Quite right. There's plenty enough blame to go around and many who should hang their heads. Sad truth is that when no one has enough courage to stand up and admit fault, it is usually the system that is left to blame. BUT EVEN THAT ISN'T HAPPENING SO MUCH! not yet anyhow.....

      April 12, 2012 at 1:10 am | Reply
  8. Lee

    Good Lord! What pap comes out of organizations such as The Heritage Foundation and The Foundry! Such noble names for organizations that are intent upon destroying the very principles that their names elicit.

    April 11, 2012 at 9:02 am | Reply
  9. Rz

    If the public only knew the truth about derivatives, hedges, (to mention only a few strategies) and how it relates to taxation, the outcry would unfortunately soon be overcome with a sense of betrayal and depression. Guys like Buffett and Gates know all too well how it works, and if anyone thinks they're really the bad guys, just read up on the Bill & Melinda Gates Foundation, then go figure. Here are a couple of multi-billionaires who are not just keeping money out of the hands of a hijacked government, but actually putting it back directly towards humanitarian needs, INSTEAD OF WASTING IT ON WEAPONS OF DEATH AND DESTRUCTION !!! Most everyone agrees that taxes are necessary, but does everyone agree on how and where to utilize the proceeds ?!? Heck no ! The voters don't have a say in it at all. Nor much of anything else for that matter. The system works on the principal that the government has a blank cheque drawn on your collective bank accounts. And it's now overdraft to the tune of about 16 trillion dollars. What a mess!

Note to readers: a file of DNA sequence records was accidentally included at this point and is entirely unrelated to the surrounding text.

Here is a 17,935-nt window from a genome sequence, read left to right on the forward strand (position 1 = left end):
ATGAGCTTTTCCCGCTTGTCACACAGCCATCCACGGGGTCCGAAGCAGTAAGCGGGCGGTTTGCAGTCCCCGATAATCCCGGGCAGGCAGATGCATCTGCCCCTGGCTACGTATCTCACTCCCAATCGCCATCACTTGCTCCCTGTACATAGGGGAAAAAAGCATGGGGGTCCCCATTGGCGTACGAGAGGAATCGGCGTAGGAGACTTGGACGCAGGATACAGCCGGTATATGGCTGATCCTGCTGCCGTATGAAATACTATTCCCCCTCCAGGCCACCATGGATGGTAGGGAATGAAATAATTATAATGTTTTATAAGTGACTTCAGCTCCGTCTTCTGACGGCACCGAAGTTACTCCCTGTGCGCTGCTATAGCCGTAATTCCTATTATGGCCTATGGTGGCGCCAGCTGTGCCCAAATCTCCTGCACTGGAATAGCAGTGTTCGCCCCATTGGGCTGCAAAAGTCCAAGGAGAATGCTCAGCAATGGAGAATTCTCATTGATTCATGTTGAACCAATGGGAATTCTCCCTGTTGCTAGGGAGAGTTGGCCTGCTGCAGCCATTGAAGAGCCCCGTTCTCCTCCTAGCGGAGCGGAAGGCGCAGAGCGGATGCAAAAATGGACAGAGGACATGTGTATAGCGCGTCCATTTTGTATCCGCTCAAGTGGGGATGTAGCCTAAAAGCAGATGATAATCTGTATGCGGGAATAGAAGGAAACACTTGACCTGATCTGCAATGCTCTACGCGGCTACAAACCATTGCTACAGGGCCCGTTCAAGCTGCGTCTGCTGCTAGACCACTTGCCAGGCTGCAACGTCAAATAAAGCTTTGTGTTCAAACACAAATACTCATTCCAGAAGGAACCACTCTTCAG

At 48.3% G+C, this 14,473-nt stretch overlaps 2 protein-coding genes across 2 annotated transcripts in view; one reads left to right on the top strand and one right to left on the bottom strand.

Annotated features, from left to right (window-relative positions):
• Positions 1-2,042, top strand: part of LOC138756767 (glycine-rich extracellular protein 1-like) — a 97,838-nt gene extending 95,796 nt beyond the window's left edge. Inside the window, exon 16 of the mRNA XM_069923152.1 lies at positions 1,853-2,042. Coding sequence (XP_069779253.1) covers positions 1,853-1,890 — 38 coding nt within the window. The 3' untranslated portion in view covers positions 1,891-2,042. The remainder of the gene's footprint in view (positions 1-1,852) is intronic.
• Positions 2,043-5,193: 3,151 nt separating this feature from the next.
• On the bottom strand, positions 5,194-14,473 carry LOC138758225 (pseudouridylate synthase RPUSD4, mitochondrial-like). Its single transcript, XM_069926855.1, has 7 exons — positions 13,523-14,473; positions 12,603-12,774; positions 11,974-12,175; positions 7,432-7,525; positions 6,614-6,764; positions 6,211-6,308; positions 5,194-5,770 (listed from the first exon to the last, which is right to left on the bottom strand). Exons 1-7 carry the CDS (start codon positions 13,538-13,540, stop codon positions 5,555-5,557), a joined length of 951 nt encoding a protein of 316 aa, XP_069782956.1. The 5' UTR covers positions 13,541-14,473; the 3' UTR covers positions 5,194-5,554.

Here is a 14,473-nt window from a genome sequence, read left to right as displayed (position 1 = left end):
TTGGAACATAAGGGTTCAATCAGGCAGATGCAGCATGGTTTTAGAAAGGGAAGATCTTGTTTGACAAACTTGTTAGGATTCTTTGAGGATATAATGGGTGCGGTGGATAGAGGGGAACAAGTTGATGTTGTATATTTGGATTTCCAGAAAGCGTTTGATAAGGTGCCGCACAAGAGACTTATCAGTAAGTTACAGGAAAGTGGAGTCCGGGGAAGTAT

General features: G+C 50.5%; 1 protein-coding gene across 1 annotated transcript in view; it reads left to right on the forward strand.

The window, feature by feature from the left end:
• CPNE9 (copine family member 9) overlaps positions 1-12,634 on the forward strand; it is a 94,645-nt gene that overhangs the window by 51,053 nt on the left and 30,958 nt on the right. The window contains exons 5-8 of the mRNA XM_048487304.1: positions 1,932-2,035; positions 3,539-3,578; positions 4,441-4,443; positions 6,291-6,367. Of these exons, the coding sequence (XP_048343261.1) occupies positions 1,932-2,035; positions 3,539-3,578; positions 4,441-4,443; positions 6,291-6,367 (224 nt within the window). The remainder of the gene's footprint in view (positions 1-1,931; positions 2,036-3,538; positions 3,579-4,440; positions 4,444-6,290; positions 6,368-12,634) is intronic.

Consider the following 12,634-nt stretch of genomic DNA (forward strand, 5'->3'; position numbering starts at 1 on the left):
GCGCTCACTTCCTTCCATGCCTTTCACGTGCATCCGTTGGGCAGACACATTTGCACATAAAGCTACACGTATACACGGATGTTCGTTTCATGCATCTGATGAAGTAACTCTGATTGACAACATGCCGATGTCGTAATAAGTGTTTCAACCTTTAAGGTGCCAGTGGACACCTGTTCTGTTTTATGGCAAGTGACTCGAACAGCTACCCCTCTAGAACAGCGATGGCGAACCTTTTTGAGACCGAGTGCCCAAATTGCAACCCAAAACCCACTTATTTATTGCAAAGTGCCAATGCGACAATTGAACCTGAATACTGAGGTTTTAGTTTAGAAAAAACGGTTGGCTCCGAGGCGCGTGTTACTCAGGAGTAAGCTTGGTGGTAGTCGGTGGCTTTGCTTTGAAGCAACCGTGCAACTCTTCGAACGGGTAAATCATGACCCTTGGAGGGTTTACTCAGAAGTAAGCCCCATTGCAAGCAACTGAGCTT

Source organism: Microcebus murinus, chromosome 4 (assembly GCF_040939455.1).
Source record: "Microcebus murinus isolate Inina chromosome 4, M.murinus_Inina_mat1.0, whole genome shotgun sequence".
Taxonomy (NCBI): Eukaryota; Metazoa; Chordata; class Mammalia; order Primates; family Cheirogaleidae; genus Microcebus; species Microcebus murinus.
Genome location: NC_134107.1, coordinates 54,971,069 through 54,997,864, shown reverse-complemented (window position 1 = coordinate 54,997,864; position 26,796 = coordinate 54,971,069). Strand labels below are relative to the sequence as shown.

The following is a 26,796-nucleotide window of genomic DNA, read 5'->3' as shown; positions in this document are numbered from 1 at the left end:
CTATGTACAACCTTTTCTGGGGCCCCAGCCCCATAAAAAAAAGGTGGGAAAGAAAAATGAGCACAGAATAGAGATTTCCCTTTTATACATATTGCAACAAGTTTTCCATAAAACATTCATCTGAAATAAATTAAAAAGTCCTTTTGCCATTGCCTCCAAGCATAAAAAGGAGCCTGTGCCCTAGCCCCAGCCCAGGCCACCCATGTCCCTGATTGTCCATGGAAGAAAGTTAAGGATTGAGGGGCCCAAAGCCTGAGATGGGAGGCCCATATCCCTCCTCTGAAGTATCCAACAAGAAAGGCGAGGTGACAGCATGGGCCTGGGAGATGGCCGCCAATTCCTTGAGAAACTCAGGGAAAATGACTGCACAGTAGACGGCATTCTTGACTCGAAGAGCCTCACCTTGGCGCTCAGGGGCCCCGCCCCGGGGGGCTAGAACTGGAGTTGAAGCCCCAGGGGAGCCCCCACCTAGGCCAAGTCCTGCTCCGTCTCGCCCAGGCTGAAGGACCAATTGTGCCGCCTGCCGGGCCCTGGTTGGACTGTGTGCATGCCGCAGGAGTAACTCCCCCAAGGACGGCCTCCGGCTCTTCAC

April 12, 2012 at 1:50 am | Reply
  10. Steve F

    I do not believe that the requirement for health insurance to be a big deal – we are required to have auto insurance in almost all states (I believe NH is the exception), are we not? The issue I feel is the "penalty" for not having the insurance is BS. I would not charge a penalty for it but have the individual either go without insurance or have to pay for a private policy.

    The US is falling farther and farther behind the rest of the world in regards to the cost of healthcare. (see http://blogs.ngm.com/blog_central/2009/12/the-cost-of-care.html for a chart to see the cost) Canada, United Kingdom and France have "socialized" medicine that works.

    April 13, 2012 at 11:44 am | Reply
  11. Steve F

    Sorry, forgot to add something:

    While not everyone drives a vehicle, the ones that do have to have insurance. Do we use the insurance on a regular basis? I hope not.

    Everyone will need to see a Dr sooner or later. I do not see any difference than having required health insurance and having auto insurance. If you do see a problem with it, it should go both ways – if you feel the requirement for having health insurance is wrong, then isn't having to have auto insurance wrong too?

    April 13, 2012 at 11:48 am | Reply
  12. deep blue

    President has no control over gas prices. We control only about 10% of the world's supply of oil. Our control of global oil prices is minuscule. The author ruined his credibility on that critique.

    That being said, the Buffet rule is just a distraction, just like the keystone pipeline is just a distraction by the right. The Keystone pipeline will be approved through the state department this year, just like it is legally required to. Republicans wanted to exempt the company from the rules, and President Obama said no.

    hopefully, eventually our government will get serious about real solutions instead of just scapegoating each other for the country's problems. But, for that to happen, we will need the electorate to get a little smarter and stop discriminating against the opposing political party.

    April 16, 2012 at 11:28 am | Reply
  13. Sariah

    What does this article has to do with Fiscal Polic?

    How does it impact our economy?

    April 7, 2014 at 10:40 am | Reply